Motivation to Change: Willpower and Asking Yourself Why


As a general rule, humans like things they are comfortable with. We like certainty, which is a common reason we experience worries: the unknown can be scary, and our mind is wired to problem-solve things and try to maintain the status quo. We trust what we know.

Yet, we as a species are also wired to want variety, to feel like we are growing. To improve ourselves. So this is a fun tightrope to walk.

. . .

The Depth of the Pull

For me, there’s a deep inner pull that I am meant for more, that I am supposed to do something. A sense that I should be reaching for my potential. This has driven me to study at university, to work in various fields, and to try all kinds of creative projects.

Mostly though, it means I have gathered a LOT of self-development tools over the past couple of decades. I’m a seeker of knowledge, and I want to understand myself.

If you’re anything like me, you also started seeking out answers via self-help books or ‘be your best self’ courses. I moved from resources aimed at ‘design your personality’ to ‘declutter your life’ routines, through to ‘reinvent your thoughts’ and gaining a qualification in actual cognitive behavioural therapy to ‘fix my brokenness.’

Because when I was younger, that sense of “not-at-my-potential-yet” often felt like I wasn’t good enough.

. . .

Photo by Sharon McCutcheon on Unsplash

It turns out, I wasn’t alone.

There are so many of us on this journey. Yet, as much as I followed that drive, very little changed. If you’re like me, you might recognise the next description.

We save the free worksheets, we buy the books and attend the seminars… I take copious amounts of notes, and yet, a few weeks later, we appear to be in the same place. The only thing worse than feeling that you are beyond fixing, not enough as you are… is feeling you had a chance to change that and yet you failed.

This tells me that we’re stuck.

Frustrated. Overwhelmed and unsure where to even begin.

And how much progress do we make when we are stuck? Very little.

So without overcoming this issue, we’re not likely to make much progress. It’s time to employ the step so many of us have missed in our previous attempts at change: reflection.

One of the most common skills employed in modern therapies is that of looking at what does and does not currently work for you. It’s hard to know if we’re on the ‘right path’ if we don’t know where we’re trying to go.

. . .

Photo by Suad Kamardeen on Unsplash

Recognise the Gap (Between Now and Then)

Having a book or worksheet as a resource is not useless, but unless we know what to apply that too to, we end up not using that skill at all!

So before downloading, buying, or reading any resource, I recommend pausing to identify what is pulling you towards that resource.

What are you hoping to achieve through a change? Another way of looking at this is why are you attempting to develop yourself?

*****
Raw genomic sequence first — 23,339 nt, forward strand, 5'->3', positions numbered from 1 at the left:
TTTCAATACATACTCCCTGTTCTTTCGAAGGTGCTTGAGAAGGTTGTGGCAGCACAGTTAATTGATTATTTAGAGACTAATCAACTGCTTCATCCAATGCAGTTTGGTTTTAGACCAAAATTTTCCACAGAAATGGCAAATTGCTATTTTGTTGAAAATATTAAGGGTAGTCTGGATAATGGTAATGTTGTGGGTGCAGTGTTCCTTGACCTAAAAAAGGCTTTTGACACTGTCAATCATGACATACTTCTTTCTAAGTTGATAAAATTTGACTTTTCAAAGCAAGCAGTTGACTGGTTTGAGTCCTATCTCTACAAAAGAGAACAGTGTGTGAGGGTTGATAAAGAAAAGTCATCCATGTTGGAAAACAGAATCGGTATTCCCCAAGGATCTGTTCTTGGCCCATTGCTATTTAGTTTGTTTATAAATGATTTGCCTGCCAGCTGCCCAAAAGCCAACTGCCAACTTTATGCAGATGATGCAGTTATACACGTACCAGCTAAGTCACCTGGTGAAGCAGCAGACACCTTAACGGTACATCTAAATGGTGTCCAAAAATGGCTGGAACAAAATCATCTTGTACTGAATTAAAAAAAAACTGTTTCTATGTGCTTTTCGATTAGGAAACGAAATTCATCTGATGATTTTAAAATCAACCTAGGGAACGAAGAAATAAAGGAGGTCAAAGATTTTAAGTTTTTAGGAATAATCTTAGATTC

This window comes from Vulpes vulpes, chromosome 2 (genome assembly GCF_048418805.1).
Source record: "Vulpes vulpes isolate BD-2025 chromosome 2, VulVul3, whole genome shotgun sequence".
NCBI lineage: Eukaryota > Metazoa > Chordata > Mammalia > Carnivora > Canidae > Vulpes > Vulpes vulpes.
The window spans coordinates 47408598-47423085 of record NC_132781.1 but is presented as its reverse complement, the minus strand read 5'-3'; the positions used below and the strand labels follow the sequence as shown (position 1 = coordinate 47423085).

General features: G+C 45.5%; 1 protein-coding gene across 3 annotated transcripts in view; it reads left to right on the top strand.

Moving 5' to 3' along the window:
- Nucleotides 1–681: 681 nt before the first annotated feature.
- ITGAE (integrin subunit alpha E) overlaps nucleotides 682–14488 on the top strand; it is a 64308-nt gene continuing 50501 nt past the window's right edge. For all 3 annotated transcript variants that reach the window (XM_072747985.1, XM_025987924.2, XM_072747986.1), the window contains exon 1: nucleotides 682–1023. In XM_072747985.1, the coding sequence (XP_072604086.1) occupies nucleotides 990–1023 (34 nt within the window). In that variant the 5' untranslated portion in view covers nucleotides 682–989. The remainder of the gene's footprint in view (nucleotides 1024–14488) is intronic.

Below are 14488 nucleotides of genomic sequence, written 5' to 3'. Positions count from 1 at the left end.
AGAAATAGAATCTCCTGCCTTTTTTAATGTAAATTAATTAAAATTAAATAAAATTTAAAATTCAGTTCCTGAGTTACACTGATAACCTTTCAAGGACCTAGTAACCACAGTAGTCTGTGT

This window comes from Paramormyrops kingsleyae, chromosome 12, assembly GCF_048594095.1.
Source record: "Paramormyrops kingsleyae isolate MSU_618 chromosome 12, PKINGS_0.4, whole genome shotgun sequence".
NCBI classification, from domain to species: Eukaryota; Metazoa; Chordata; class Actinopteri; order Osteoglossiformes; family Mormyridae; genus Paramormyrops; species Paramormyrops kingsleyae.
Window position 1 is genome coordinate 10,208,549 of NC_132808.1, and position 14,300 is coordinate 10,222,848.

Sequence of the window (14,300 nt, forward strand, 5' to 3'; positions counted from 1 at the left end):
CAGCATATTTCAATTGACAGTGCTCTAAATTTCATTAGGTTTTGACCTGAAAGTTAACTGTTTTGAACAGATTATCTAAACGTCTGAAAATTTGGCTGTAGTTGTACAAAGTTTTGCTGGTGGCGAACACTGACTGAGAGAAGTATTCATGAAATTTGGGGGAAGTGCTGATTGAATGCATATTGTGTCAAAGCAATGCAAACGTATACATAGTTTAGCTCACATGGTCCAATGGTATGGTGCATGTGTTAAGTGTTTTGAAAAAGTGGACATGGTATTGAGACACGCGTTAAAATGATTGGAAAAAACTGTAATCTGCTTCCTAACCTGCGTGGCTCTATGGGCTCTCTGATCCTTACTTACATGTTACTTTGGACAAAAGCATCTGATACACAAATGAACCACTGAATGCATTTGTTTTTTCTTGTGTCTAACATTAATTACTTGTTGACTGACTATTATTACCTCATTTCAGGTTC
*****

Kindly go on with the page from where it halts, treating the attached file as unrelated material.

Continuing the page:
Once you identify what is ‘missing’ or what you want to ‘expand’, it becomes much easier to plan changes, make tweaks, and access the right resources.

Most people get stuck by wanting to “just be better” or picking one broad value to aim for, without a clear idea of how that will look or feel.

Any goal, without a destination of SOME kind, is hard to prepare, to plan for, to take steps toward, to measure and to achieve. Because how will we know when we succeed without something to compare against?

. . .

Discovering the Destination

Most of us have some kind of goal at any one time; a decision to change something.

It might be to lose weight, to scale a mountain, or to write a novel. Equally, it may be to make it through therapy or get a promotion at work. Some days it might be to get out of bed and have a shower.

No matter the goal, four things are needed:

  • An idea of the destination.
  • The next step to take along your current path.
  • Motivation to take that next step.
  • The decision to commit to that goal.

When thinking about the end-point, you do not need a crystal clear image of the final goal. Often we don’t know quite how something will end up, but we are following some kind of calling, pull or desire that helps lead us in a direction.

Knowing at least why you’re being pulled down a particular path and what drives you forward is super useful when you find yourself blocked by lethargy, exhaustion or an obstacle.

For example, one of the most common “whys” is a call of someone’s creative power rising. It doesn’t have a clearly defined outcome, but it pulls creatives forward no matter what. The same may be true of adventuring wanderers or scholars who are driven to seek out a truth.

. . .

Photo by Lili Popper on Unsplash

Mapping the Path

Once we have the ‘why’, it’s crucial to think about the next step. This is often the key block for creatives who hold a dream or calling that feels “unrealistic.” Equally, if you’ve ever felt like you’ve “already tried everything” and yet SOMETHING tells you to keep trying — this tends to be the problem. As a practical dreamer and system-driven nerd, I love turning those dreams into action steps.

If you can see a lighthouse ahead, but there’s a chasm between you and it; knowing whether the closest bridge is to your left or your right is vital information.

Not having it won’t necessarily stop you, because there are 2 main options to consider.

So a 50:50 chance. But if you can see a bridge and plan out the quickest route to that bridge, your journey is likely to be both quicker and less stressful.

. . .

Take the First Step

So my tip for this problem is to start with any step further along the path. Not the “final destination” as such, but anything that will tell you you’re on the right path.

So when we identify a step ahead of us; be it 2 steps ahead or a destination… then what?

We don’t need a clear vision of the exact situation, but we do need to identify something measurable.

“I want to be fitter” would become “I’d like to walk a mile without stopping for a break” or “I want to fit into THESE jeans.” At this point, we don’t need to worry about a specific deadline, because having a specific action, behaviour, or goal is enough for us to begin making a plan or gathering resources.

Photo by Danielle MacInnes on Unsplash